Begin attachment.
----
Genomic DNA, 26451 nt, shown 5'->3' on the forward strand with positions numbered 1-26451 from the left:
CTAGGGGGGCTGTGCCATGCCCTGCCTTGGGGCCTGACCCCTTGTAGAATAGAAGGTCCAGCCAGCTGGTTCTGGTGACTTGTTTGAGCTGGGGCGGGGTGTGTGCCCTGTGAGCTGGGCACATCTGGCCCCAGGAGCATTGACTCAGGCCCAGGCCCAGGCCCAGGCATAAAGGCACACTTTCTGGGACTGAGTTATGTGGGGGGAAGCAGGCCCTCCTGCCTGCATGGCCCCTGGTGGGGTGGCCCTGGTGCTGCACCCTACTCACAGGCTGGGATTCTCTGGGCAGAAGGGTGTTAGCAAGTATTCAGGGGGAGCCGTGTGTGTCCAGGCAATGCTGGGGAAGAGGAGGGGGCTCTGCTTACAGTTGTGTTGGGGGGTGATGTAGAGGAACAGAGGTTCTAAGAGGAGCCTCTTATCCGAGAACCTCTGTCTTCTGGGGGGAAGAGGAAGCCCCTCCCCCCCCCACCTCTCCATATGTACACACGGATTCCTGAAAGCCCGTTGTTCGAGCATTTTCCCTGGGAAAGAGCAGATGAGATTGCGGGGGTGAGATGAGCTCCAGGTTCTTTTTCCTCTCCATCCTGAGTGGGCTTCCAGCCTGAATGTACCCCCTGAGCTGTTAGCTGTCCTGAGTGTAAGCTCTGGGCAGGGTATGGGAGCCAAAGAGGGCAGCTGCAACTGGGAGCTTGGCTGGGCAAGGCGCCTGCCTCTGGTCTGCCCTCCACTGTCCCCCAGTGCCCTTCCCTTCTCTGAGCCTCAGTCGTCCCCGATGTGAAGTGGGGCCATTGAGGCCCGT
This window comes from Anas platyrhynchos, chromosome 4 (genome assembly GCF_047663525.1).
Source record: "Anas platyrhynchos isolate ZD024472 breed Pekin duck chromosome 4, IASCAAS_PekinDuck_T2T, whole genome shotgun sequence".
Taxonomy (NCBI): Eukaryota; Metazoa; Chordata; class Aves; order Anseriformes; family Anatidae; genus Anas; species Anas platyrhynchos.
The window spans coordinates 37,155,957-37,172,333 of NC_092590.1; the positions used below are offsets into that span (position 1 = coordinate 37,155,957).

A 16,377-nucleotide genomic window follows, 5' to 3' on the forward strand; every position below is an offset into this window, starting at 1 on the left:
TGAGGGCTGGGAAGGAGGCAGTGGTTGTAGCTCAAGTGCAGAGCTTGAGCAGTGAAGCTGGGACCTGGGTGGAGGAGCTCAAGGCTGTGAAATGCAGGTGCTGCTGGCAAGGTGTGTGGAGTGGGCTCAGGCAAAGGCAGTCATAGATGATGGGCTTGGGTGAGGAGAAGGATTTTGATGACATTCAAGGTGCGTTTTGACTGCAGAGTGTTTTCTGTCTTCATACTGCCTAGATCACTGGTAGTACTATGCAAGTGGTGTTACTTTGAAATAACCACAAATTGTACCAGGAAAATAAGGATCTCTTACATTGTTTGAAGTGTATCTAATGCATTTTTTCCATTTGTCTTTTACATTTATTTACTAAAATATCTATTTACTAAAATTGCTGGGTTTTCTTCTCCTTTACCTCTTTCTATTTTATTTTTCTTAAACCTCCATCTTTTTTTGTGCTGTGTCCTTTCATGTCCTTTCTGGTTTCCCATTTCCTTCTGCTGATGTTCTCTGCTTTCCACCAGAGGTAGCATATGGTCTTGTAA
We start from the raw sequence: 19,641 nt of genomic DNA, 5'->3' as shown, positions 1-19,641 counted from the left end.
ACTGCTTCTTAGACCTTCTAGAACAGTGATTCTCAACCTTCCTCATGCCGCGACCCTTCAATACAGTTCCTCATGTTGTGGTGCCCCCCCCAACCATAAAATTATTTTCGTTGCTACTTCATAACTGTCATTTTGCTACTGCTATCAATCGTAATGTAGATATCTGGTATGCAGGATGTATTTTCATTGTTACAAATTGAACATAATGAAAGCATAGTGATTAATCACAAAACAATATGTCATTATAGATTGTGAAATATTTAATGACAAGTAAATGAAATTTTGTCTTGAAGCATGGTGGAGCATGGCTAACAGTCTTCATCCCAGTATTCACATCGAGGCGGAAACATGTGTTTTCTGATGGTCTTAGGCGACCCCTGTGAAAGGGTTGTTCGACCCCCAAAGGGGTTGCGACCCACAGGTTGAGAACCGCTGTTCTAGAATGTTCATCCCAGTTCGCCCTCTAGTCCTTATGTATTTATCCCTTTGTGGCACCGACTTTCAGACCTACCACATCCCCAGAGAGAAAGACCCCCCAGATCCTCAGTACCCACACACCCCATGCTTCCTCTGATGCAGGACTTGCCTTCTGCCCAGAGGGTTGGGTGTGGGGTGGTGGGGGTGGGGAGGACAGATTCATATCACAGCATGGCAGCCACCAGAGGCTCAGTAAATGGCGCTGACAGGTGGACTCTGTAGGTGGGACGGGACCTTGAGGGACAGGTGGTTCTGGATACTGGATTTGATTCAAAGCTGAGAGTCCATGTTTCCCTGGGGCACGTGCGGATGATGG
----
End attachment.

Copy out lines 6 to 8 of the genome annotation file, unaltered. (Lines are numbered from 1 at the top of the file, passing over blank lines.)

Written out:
The window spans coordinates 37,155,957-37,172,333 of NC_092590.1; the positions used below are offsets into that span (position 1 = coordinate 37,155,957).

A 16,377-nucleotide genomic window follows, 5' to 3' on the forward strand; every position below is an offset into this window, starting at 1 on the left:
TGAGGGCTGGGAAGGAGGCAGTGGTTGTAGCTCAAGTGCAGAGCTTGAGCAGTGAAGCTGGGACCTGGGTGGAGGAGCTCAAGGCTGTGAAATGCAGGTGCTGCTGGCAAGGTGTGTGGAGTGGGCTCAGGCAAAGGCAGTCATAGATGATGGGCTTGGGTGAGGAGAAGGATTTTGATGACATTCAAGGTGCGTTTTGACTGCAGAGTGTTTTCTGTCTTCATACTGCCTAGATCACTGGTAGTACTATGCAAGTGGTGTTACTTTGAAATAACCACAAATTGTACCAGGAAAATAAGGATCTCTTACATTGTTTGAAGTGTATCTAATGCATTTTTTCCATTTGTCTTTTACATTTATTTACTAAAATATCTATTTACTAAAATTGCTGGGTTTTCTTCTCCTTTACCTCTTTCTATTTTATTTTTCTTAAACCTCCATCTTTTTTTGTGCTGTGTCCTTTCATGTCCTTTCTGGTTTCCCATTTCCTTCTGCTGATGTTCTCTGCTTTCCACCAGAGGTAGCATATGGTCTTGTAA